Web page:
Nominated for: checking out even before he left the team.
Torontoist is ending the year by naming our Heroes and Villains: the very best and very worst people, places, things, and ideas that have had an influence on the city over the past 12 months. From December 10 to 19, we’ll unveil the nominees, grouped by category. Vote for your favourites from each batch, every single day! On December 19 and 20 the winners from each category go head-to-head in the final round of voting, and on December 21, we will reveal your choices for Toronto’s Superhero and Supervillain of the year.
If you follow baseball, you weren’t surprised by the October 21 announcement that John Farrell was leaving his job as the manager of the Toronto Blue Jays to take up the same position with the Boston Red Sox—the move had been rumoured for months. But did he have to go to a division rival? There is prestige in coaching a franchise with the Red Sox’s history, to be sure, and Farrell has a history with the team: he was previously the pitching coach in Boston. But as the Jays are already in a division that forces them to compete with the Red Sox and the Yankees every year, the departure stung a little bit more than it would have if Farrell went west or south instead. It didn’t help that shortly after his own departure, Farrell hired away respected third-base coach Brian Butterfield from his former team.
Farrell’s move to Boston seems inevitable in hindsight, though. His denials aside, reports are that Farrell wanted out of Toronto not just in October 2012 but also in October 2011, when the Red Sox job was also available. His comments during MLB’s winter meetings, where he called the Jays job an “opportunity,” haven’t done much to make Toronto feel better in retrospect about Farrell’s time here or his commitment to the team.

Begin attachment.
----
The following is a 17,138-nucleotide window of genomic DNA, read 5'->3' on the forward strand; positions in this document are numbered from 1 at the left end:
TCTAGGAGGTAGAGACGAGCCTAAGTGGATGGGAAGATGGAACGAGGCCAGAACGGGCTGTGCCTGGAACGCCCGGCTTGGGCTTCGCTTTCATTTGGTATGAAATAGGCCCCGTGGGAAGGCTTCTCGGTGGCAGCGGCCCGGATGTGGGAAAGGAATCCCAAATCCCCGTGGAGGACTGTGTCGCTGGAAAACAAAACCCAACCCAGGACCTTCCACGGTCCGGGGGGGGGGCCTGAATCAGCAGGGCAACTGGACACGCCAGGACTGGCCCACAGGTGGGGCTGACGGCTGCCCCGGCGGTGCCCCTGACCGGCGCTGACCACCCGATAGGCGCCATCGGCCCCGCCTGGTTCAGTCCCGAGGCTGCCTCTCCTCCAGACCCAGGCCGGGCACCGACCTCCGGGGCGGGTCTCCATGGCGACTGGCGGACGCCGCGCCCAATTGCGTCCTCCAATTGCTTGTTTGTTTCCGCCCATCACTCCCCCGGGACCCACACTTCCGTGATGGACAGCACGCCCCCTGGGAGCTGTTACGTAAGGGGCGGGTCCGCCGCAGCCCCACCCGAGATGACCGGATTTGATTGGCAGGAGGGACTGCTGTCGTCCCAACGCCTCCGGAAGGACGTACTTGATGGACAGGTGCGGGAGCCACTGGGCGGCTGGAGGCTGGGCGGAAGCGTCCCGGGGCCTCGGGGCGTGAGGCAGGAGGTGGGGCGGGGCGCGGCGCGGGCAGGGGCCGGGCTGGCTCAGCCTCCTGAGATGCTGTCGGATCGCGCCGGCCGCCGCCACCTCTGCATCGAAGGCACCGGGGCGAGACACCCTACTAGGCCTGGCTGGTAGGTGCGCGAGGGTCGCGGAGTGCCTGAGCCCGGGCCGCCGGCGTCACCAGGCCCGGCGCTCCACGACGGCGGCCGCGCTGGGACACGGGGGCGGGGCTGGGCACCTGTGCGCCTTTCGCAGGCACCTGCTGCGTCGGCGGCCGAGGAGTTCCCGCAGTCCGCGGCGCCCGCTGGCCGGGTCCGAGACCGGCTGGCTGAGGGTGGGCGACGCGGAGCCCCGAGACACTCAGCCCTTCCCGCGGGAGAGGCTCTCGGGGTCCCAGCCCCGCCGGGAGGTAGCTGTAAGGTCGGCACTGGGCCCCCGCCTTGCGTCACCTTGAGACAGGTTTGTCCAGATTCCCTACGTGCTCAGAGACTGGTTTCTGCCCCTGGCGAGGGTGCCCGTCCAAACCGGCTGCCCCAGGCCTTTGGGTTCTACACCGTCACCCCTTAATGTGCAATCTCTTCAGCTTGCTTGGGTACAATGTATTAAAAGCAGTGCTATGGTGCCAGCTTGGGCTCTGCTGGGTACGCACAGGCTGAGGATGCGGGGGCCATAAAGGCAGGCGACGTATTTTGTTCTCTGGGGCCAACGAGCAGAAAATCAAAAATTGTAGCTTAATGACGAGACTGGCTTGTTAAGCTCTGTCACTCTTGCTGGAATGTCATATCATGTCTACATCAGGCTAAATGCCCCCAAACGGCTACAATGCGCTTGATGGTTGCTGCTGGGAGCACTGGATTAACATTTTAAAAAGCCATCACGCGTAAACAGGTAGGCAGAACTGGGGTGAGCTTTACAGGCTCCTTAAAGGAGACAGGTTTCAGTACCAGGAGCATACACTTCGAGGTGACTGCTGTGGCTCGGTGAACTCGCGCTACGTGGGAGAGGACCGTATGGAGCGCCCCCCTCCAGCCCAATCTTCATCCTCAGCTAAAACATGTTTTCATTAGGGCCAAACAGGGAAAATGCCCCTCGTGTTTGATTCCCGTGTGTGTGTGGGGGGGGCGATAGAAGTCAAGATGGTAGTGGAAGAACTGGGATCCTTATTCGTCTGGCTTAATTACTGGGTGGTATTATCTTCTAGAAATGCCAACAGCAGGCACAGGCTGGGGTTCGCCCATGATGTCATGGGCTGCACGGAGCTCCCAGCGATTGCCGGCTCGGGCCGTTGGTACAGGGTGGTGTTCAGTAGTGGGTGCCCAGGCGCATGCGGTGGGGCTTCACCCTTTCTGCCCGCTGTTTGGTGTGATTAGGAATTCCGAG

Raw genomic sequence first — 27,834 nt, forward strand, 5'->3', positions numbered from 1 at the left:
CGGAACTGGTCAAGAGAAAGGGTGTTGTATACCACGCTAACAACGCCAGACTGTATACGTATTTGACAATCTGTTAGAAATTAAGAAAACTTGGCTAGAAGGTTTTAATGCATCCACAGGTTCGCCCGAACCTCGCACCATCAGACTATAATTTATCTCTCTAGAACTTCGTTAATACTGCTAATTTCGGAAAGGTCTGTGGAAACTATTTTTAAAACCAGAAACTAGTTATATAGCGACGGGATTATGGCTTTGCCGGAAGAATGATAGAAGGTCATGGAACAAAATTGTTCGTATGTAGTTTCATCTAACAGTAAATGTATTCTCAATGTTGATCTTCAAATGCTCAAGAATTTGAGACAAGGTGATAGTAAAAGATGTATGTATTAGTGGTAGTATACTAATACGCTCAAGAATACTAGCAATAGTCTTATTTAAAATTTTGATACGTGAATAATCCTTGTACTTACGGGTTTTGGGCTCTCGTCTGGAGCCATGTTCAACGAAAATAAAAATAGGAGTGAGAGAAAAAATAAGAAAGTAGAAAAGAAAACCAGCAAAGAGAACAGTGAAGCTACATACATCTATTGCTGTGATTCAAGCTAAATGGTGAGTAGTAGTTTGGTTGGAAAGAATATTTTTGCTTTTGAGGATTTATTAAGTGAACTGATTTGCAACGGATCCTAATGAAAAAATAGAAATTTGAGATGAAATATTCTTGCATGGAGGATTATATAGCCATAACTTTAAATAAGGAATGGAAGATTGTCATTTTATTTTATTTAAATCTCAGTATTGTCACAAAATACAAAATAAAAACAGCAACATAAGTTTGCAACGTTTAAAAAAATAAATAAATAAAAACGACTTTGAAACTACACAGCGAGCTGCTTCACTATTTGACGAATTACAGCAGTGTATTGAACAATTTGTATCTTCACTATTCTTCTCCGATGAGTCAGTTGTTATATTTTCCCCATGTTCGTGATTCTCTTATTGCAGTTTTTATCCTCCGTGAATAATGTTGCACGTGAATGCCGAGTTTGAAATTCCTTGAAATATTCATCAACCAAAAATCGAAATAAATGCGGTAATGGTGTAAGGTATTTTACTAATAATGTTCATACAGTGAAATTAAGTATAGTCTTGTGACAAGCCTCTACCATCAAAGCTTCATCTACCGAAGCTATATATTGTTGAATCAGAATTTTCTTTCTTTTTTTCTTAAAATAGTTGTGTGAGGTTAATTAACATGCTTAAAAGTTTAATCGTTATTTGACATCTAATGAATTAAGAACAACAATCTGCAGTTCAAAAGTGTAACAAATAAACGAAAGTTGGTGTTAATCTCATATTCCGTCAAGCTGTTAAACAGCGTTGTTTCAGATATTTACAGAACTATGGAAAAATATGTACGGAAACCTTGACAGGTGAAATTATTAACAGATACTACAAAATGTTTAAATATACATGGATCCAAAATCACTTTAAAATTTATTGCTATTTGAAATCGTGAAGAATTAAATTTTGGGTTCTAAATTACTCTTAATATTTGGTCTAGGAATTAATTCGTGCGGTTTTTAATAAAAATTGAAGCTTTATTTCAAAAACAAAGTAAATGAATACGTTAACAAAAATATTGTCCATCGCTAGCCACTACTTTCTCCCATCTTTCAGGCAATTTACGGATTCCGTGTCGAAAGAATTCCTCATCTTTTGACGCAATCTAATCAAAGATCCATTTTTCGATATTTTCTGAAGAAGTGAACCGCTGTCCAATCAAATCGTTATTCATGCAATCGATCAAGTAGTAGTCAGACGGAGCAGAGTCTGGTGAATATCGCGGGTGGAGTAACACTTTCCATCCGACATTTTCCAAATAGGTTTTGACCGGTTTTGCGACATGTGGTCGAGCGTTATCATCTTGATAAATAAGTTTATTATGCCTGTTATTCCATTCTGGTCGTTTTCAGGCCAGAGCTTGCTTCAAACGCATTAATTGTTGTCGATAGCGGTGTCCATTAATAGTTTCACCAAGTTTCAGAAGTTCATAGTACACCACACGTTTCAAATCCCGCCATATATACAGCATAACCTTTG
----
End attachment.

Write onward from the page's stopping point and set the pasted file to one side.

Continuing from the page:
And when we look back on the season, it doesn’t seem so crazy that Blue Jays GM Alex Anthopoulos was willing to let Farrell go the second time the Red Sox asked. The Jays lacked discipline from the start of the season, and players Colby Rasmus, José Bautista, and Ricky Romero all struggled with their performances. There was the incident where shortstop Yunel Escobar played an entire ballgame with a homophobic slur written in Spanish on his eyeblack. Farrell argued unconvincingly that he didn’t see it, and handled the situation poorly in the resulting press conference. Then veteran player Omar Vizquel, ending his career with the Jays, wound the season down by calling Farrell out in the press for his lack of leadership of the clubhouse.
In the end, it’s best that Farrell left. The upcoming season, with the Jays roster looking so promising, will be no time to have a manager whose heart isn’t in it. But as Adam Lind said on The Jeff Blair Show in November, it would have been nice for Farrell to “be a Blue Jay instead of a guy working for the Blue Jays.”
See the other nominees in the Culture and Sports category:
Plagiarism, and laziness of epic proportions.
Taking hockey away from us.
|NFB Funding Cuts
Forcing the Mediatheque closure.
|Factory Theatre Board of Directors
Losing their community’s trust.
|CBC Funding Cuts
Weakening one of our national institutions.
For the untimely death of the Toronto Underground Cinema.